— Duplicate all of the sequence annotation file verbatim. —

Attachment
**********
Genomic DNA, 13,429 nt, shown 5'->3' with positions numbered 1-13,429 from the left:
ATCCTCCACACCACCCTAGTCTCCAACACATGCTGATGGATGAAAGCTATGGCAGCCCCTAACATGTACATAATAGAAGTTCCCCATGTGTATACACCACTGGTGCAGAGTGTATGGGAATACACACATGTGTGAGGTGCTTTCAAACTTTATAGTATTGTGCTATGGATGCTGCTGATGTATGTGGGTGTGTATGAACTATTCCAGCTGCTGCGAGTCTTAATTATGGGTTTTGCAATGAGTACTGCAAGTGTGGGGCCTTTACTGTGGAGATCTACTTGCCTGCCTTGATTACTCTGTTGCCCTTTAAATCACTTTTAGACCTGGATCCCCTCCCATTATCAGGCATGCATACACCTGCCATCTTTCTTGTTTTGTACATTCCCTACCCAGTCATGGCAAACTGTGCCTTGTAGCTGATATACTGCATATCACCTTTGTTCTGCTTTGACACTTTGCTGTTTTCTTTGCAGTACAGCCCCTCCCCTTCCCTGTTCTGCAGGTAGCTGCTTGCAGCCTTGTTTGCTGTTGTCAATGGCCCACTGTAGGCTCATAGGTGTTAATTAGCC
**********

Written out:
Genomic DNA, 13,429 nt, shown 5'->3' with positions numbered 1-13,429 from the left:
ATCCTCCACACCACCCTAGTCTCCAACACATGCTGATGGATGAAAGCTATGGCAGCCCCTAACATGTACATAATAGAAGTTCCCCATGTGTATACACCACTGGTGCAGAGTGTATGGGAATACACACATGTGTGAGGTGCTTTCAAACTTTATAGTATTGTGCTATGGATGCTGCTGATGTATGTGGGTGTGTATGAACTATTCCAGCTGCTGCGAGTCTTAATTATGGGTTTTGCAATGAGTACTGCAAGTGTGGGGCCTTTACTGTGGAGATCTACTTGCCTGCCTTGATTACTCTGTTGCCCTTTAAATCACTTTTAGACCTGGATCCCCTCCCATTATCAGGCATGCATACACCTGCCATCTTTCTTGTTTTGTACATTCCCTACCCAGTCATGGCAAACTGTGCCTTGTAGCTGATATACTGCATATCACCTTTGTTCTGCTTTGACACTTTGCTGTTTTCTTTGCAGTACAGCCCCTCCCCTTCCCTGTTCTGCAGGTAGCTGCTTGCAGCCTTGTTTGCTGTTGTCAATGGCCCACTGTAGGCTCATAGGTGTTAATTAGCC